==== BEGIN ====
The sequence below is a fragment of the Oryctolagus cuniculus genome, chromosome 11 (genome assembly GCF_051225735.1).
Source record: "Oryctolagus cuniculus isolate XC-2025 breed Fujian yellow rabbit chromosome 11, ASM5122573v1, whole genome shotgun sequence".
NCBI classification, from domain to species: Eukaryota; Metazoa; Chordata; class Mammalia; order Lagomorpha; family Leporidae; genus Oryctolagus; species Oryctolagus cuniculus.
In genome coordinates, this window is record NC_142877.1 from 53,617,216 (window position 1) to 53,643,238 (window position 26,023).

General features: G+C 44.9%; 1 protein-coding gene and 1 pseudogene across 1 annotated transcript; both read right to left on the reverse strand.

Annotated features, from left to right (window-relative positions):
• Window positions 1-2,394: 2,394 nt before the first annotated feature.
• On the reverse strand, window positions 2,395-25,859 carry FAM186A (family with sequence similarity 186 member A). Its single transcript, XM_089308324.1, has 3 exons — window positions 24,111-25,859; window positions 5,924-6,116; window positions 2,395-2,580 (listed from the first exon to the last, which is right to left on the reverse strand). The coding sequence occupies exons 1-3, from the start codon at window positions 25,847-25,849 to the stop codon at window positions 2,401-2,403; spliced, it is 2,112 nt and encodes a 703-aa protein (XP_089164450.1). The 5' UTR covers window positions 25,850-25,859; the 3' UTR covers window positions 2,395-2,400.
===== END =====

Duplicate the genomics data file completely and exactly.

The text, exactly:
The sequence below is a fragment of the Oryctolagus cuniculus genome, chromosome 11 (genome assembly GCF_051225735.1).
Source record: "Oryctolagus cuniculus isolate XC-2025 breed Fujian yellow rabbit chromosome 11, ASM5122573v1, whole genome shotgun sequence".
NCBI classification, from domain to species: Eukaryota; Metazoa; Chordata; class Mammalia; order Lagomorpha; family Leporidae; genus Oryctolagus; species Oryctolagus cuniculus.
In genome coordinates, this window is record NC_142877.1 from 53,617,216 (window position 1) to 53,643,238 (window position 26,023).

General features: G+C 44.9%; 1 protein-coding gene and 1 pseudogene across 1 annotated transcript; both read right to left on the reverse strand.

Annotated features, from left to right (window-relative positions):
• Window positions 1-2,394: 2,394 nt before the first annotated feature.
• On the reverse strand, window positions 2,395-25,859 carry FAM186A (family with sequence similarity 186 member A). Its single transcript, XM_089308324.1, has 3 exons — window positions 24,111-25,859; window positions 5,924-6,116; window positions 2,395-2,580 (listed from the first exon to the last, which is right to left on the reverse strand). The coding sequence occupies exons 1-3, from the start codon at window positions 25,847-25,849 to the stop codon at window positions 2,401-2,403; spliced, it is 2,112 nt and encodes a 703-aa protein (XP_089164450.1). The 5' UTR covers window positions 25,850-25,859; the 3' UTR covers window positions 2,395-2,400.